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Key Lawmakers Restart Talks on Health-Care Legislation

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By Paul Kane
Washington Post Staff Writer
Tuesday, July 28, 2009

Key congressional negotiators resumed talks Monday evening on the emerging health-care legislation, scrambling to strike separate deals in House and Senate committees that would give momentum to the stalled reform effort.

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With lawmakers just days away from a five-week break, members of the Senate Finance Committee and the House Energy and Commerce Committee huddled on opposite ends of the Capitol, trying to come to terms with the scope of the legislation and how to pay for revamping the health-care industry. Democratic leaders have lowered their ambitions to getting those two panels to reach agreements before departing for the summer break, backing away from President Obama's goal of passing comprehensive legislation by Aug. 7.

"We are going to work until this is done," House Majority Leader Steny H. Hoyer (D-Md.) told reporters Monday, without specifying when the legislation would be finished.

In the Senate, aides worked through the weekend on trying to nail down key details before Monday night's meeting of six senators -- three Republicans and three Democrats -- in the offices of Senate Finance Chairman Max Baucus (D-Mont.).

Top White House aides -- Peter Orszag, the budget director; Nancy-Ann DeParle, Obama's top health-care aide; and Gene Sperling, a senior Treasury Department adviser -- joined the committee discussions late Sunday afternoon. Aides considered the talks productive.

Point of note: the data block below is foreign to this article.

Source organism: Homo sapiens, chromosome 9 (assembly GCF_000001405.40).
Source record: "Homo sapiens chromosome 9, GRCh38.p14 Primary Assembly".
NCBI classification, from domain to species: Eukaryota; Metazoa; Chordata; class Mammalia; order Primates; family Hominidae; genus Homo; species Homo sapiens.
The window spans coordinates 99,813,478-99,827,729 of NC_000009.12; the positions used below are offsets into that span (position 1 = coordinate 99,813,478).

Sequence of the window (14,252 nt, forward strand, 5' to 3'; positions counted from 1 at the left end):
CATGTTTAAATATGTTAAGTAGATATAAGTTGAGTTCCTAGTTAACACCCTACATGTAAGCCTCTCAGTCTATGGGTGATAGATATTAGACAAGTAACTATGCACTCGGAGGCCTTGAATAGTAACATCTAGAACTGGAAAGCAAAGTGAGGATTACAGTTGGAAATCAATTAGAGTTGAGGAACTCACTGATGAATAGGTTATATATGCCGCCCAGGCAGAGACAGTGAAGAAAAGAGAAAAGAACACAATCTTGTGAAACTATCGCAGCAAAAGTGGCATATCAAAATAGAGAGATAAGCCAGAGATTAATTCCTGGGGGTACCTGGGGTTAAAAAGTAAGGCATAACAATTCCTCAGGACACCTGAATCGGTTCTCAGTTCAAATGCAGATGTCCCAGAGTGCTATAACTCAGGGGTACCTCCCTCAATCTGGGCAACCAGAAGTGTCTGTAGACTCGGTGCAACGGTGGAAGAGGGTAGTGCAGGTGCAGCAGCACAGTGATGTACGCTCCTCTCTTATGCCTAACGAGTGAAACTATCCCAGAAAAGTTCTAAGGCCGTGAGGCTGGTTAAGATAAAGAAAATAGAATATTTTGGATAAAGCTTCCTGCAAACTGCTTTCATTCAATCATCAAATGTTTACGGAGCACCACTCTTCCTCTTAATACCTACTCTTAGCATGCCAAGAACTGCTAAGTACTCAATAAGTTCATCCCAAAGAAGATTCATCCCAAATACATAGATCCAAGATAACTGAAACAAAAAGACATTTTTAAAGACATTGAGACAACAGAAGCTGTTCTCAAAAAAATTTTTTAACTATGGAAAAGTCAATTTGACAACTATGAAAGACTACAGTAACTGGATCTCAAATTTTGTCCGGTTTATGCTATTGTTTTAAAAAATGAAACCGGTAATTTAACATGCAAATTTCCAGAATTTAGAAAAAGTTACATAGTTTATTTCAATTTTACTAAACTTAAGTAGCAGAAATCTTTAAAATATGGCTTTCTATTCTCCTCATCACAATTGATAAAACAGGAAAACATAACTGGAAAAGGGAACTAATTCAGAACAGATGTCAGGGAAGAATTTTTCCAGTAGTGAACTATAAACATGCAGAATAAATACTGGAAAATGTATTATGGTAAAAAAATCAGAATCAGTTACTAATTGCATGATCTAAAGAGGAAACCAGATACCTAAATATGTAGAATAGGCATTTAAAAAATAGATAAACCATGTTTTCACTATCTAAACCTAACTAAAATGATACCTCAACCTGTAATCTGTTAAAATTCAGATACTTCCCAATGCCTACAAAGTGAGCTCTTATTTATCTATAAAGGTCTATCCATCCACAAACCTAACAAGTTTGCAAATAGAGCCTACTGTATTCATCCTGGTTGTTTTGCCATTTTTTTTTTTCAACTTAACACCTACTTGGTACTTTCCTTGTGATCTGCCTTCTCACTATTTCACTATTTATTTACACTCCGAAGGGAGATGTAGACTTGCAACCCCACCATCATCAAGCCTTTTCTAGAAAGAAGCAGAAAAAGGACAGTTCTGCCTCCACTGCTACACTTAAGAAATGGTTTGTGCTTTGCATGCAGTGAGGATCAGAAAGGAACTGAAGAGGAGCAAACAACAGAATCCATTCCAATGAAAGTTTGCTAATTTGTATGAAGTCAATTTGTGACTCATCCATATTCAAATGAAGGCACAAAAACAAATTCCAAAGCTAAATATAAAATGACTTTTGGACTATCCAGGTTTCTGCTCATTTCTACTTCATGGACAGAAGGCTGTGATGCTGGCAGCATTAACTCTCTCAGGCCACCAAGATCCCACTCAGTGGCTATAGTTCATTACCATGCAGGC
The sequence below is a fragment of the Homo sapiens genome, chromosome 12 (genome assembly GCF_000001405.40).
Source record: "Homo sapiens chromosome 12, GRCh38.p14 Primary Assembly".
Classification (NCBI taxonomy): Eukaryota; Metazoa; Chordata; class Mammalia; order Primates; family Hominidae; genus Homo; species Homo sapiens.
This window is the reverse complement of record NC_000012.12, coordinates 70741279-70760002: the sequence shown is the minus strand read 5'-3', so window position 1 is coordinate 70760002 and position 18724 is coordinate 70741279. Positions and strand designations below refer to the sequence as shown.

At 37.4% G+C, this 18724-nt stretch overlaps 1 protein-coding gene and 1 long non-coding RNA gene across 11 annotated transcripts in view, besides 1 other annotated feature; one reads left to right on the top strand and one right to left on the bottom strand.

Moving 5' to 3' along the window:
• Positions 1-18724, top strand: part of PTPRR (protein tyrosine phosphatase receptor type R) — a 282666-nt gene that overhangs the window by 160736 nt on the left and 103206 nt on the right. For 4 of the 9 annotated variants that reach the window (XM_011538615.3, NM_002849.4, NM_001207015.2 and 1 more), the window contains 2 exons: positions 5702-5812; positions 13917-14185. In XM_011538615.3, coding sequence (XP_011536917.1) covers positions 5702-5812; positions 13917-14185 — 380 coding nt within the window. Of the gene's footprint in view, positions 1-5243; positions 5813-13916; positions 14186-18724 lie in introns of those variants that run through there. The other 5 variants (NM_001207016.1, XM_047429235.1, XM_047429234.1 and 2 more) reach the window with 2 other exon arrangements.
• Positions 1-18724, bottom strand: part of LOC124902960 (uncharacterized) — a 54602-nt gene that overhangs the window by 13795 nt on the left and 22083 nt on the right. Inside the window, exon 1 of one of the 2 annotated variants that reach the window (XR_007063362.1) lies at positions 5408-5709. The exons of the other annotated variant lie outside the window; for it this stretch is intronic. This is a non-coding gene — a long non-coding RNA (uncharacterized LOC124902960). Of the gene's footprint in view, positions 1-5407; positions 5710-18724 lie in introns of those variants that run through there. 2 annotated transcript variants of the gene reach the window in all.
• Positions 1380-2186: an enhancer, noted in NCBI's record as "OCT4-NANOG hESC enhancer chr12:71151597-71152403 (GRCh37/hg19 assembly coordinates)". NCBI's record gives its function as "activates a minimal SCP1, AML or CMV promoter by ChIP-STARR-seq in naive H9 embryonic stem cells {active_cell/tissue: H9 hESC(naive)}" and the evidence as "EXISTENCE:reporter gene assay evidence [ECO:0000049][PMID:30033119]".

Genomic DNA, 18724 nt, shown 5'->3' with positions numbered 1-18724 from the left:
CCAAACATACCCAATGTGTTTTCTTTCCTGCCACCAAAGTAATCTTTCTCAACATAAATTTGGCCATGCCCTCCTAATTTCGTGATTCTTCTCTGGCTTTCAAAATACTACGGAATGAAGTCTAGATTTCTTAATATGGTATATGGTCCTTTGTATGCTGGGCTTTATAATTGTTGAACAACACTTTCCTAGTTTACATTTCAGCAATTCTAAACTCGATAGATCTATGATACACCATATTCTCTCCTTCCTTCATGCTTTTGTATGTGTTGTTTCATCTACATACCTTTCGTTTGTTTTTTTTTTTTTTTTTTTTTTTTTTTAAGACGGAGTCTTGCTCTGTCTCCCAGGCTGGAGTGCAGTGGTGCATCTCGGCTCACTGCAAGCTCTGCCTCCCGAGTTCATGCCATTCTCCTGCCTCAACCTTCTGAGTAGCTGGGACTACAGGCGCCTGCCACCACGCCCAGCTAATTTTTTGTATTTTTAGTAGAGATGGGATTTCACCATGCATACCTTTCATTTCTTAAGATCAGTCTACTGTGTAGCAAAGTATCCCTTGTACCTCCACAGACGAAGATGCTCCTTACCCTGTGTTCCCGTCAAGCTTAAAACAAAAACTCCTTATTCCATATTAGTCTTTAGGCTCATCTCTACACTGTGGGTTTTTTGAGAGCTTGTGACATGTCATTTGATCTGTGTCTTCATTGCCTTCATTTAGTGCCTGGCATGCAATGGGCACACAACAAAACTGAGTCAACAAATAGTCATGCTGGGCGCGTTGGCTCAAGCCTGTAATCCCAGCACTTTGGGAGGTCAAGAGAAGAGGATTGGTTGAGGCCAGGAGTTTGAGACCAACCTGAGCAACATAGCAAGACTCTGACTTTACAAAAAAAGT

The senators are weighing a proposal to create a new tax on the most lavish health-care plans to raise revenue for legislation that is certain to cost more than $1 trillion. Obama opposed a broader tax on most insurance plans during his 2008 campaign, but White House press secretary Robert Gibbs said Monday that the president is considering this proposal because it "would go about this through insurance companies and those that offer excessively large health plans."

The Finance Committee talks are of particular concern because they are the only lasting bipartisan negotiations in the five House and Senate committees that have considered health-care legislation. They could prove to be a critical road map for attracting the few GOP votes needed for a bill's passage in the Senate, as well as for rallying support among conservative House Democrats who are worried about regional disparities in Medicare payments to health-care providers and a large tax on the wealthy to finance the legislation.

As her caucus entered a marathon discussion, House Speaker Nancy Pelosi (D-Calif.) told reporters that House Democrats are wary of voting on the controversial legislation until they see what the Senate will consider. "We need to see the direction the Senate is going," she said.

Democrats on the House Energy and Commerce Committee met separately to restart talks after a public feud Friday between Chairman Henry A. Waxman (D), a liberal from Los Angeles, and seven conservative Democrats from rural districts. If no deal is reached by midweek, Waxman and Pelosi will have to decide whether to take the legislation straight to the floor.

Pelosi declined to discuss when the House will take up its legislation. She suggested it could pass by the end of the week -- or in September, after the House returns from its five-week break, slated to begin Friday. The Senate is scheduled to leave Aug. 7, giving the Finance Committee an extra week to reach a deal and send it to the full Senate for consideration in September.

In their meeting, House Democrats heard the most detailed explanation of any bill all year. Staff members from the three House committees drafting the legislation went section by section through the measure, which is more than 1,000 pages.

House Republicans, who have unanimously opposed the legislation, mocked the mass tutorial as a sign of how confusing the health-care system would be under the Democratic proposal. "That ought to tell you enough right there," said House Minority Leader John A. Boehner (Ohio).

Staff writers Perry Bacon Jr. and Ben Pershing contributed to this report.


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